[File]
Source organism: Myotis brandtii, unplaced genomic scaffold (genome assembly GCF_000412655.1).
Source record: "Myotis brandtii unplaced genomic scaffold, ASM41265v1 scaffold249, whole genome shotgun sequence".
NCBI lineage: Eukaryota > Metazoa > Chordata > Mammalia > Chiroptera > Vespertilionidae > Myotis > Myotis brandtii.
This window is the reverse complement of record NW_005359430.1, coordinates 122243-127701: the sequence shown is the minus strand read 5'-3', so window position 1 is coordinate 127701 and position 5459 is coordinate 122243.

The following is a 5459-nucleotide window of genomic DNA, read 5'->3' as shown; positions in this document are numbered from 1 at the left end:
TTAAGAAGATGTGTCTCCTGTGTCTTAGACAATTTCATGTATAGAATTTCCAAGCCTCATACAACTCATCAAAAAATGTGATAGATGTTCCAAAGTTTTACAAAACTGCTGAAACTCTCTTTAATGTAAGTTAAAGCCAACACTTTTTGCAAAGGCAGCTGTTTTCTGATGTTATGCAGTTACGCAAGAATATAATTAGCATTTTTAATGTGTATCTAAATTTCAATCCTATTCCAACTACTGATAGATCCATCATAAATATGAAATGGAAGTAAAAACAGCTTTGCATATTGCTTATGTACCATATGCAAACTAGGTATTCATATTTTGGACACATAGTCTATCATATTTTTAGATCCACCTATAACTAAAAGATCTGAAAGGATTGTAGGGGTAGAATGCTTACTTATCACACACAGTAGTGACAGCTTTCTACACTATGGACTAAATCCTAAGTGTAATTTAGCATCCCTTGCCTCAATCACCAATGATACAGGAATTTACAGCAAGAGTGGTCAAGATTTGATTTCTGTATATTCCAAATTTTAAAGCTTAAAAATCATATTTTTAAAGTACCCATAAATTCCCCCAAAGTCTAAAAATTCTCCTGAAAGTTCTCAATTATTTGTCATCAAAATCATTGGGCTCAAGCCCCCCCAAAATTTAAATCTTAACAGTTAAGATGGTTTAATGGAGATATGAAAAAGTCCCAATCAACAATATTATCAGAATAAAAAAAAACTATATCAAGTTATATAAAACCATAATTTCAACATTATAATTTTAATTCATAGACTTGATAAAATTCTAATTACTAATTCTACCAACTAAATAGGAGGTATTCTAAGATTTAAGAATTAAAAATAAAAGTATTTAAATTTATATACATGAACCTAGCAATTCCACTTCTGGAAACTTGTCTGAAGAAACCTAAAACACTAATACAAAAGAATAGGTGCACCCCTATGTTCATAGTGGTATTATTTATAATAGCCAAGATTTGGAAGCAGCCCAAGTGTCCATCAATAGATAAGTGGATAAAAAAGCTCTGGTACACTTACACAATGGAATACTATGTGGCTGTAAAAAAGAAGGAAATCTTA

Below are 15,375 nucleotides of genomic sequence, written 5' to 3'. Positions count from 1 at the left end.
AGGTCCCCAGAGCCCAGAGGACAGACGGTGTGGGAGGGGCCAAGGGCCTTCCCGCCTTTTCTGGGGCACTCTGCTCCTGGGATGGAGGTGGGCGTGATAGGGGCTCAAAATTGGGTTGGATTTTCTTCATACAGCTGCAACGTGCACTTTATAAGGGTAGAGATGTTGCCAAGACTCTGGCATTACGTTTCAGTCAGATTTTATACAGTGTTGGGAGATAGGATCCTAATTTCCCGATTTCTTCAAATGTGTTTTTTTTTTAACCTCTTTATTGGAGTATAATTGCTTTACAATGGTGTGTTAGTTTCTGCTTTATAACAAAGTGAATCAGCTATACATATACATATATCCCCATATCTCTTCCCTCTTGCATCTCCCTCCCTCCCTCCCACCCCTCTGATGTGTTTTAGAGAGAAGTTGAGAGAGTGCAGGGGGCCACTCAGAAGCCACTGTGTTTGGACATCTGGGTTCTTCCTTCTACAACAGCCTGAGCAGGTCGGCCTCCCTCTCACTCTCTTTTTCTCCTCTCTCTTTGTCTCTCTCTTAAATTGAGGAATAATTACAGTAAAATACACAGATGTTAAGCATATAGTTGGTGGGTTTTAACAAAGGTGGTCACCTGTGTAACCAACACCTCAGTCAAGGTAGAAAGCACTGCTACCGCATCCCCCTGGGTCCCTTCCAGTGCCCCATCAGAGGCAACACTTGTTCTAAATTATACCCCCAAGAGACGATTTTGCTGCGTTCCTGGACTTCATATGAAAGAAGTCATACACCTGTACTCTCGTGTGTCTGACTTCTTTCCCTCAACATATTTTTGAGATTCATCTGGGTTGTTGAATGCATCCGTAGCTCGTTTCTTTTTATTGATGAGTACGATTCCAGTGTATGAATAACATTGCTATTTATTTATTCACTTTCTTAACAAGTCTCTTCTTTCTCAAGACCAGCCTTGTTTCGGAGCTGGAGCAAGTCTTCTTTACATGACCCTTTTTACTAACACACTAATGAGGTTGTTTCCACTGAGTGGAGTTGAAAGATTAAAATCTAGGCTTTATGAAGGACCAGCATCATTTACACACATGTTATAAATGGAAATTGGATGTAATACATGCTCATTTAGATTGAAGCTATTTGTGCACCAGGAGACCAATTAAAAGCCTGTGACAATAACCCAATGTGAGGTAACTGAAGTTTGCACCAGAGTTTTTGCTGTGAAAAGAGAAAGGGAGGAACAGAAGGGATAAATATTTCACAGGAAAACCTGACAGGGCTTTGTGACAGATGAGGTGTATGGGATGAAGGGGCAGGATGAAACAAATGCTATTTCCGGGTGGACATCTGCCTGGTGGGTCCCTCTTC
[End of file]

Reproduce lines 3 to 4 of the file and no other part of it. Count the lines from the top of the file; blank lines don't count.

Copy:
NCBI lineage: Eukaryota > Metazoa > Chordata > Mammalia > Chiroptera > Vespertilionidae > Myotis > Myotis brandtii.
This window is the reverse complement of record NW_005359430.1, coordinates 122243-127701: the sequence shown is the minus strand read 5'-3', so window position 1 is coordinate 127701 and position 5459 is coordinate 122243.